Saturday, December 11, 2010

December 10 2010

Today we continued replacing frames on the port side of the boat from the tank room to the lazarette.   13 will be replaced, we are alternating every other frame so that Noel doesn't loose her shape.  We are using 3 1/4 inch wide x 3/8s inch thick kiln dried pine strips and epoxy, slid up under the shear clamp and notched into her sawn knees at the bottom end.

Since it hit a high of 55 degrees, we fiberglassed the rear deck.  We laid two strips 4 feet by 20 down the middle before calling it started getting cold.  It is a slow process to work with glass in the winter outdoors.  The resin flows like honey, and takes its time wetting out the cloth.  You have to heat up the resin and hardener to make them viscous enough to mix, as even sitting in the sun all day 5 gallons of resin doesn't flow very well after a 30 degree night.  The deck being 55 degrees, means it turns the resin back into honey.  That means it puddles under the glass when you wet the plywood on deck requiring you to squeedgee the excess from under the cloth, as it is now to thick to wet through the cloth.  If you leave the puddles, when you come back to fair the surface all the fiberglass gets sanded off, as the puddles are high spots.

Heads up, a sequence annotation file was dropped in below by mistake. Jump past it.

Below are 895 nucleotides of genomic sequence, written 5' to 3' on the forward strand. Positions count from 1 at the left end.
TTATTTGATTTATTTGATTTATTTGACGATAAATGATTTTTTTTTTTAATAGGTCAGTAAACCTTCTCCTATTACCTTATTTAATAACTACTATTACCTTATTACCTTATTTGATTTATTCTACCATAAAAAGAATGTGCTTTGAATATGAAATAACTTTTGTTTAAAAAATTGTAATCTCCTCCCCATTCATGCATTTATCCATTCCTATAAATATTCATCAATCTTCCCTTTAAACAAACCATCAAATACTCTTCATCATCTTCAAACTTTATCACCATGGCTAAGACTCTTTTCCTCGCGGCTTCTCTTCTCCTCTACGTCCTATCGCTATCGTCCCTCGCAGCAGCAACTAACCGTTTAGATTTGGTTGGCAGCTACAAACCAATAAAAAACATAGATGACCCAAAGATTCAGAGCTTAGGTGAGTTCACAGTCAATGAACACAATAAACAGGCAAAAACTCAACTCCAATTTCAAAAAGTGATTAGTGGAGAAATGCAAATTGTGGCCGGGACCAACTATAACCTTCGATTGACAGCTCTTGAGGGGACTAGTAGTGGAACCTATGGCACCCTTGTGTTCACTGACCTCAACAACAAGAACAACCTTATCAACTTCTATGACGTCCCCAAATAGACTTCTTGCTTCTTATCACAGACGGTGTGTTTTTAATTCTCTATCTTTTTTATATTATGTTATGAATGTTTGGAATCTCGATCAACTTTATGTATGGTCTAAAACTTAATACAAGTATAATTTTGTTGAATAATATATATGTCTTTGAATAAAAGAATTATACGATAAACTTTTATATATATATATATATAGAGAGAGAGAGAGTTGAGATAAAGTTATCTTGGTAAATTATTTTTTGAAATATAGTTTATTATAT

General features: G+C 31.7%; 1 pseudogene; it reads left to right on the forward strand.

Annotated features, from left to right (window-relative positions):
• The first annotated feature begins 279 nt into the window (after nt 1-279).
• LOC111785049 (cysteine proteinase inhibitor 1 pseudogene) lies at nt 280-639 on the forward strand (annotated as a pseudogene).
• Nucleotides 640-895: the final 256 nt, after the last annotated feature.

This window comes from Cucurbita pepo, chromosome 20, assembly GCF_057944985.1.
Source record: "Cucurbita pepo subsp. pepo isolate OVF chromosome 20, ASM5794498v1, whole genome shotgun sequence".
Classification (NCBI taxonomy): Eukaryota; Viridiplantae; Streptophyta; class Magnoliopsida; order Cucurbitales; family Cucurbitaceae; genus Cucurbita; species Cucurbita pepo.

Since we had a high of only 55, we were using fast hardener.  Things get interesting doing large surfaces with fast hardener.  We mixed 3 liter batches, only because my latest batch of mixing buckets liters is easier to see.  Grin.  West Systems epoxy works with 5 parts resin, 1 part hardener.

Once heated up the resin and hardener are mixed, after which you have a limited time window to spread out the resin on the cloth, before it cools back off and gels... or if you leave it in the mixing pot, the fast hardener has a pot life at 72 degrees of only 9-12 minutes.

With two people it isn't that bad, but both have to be in constant motion of rolling on the epoxy on the deck, the underside of the cloth.  Then the cloth is laid down, the top layer of cloth is then rolled with epoxy.  The cloth is then unrolled moving forward, while one goes back to squeedgee the excess out from under and off the top of the cloth, followed by air rolling with a ribbed roller...  Sometime between these acts, more epoxy is mixed and the process is restarted as it takes 2-3 minutes to mix a pot of resin of this size thoroughly enough that there are no spots that never harden.

It can be frustrating, wasteful, and risky doing glass work in winter... the show must go on.


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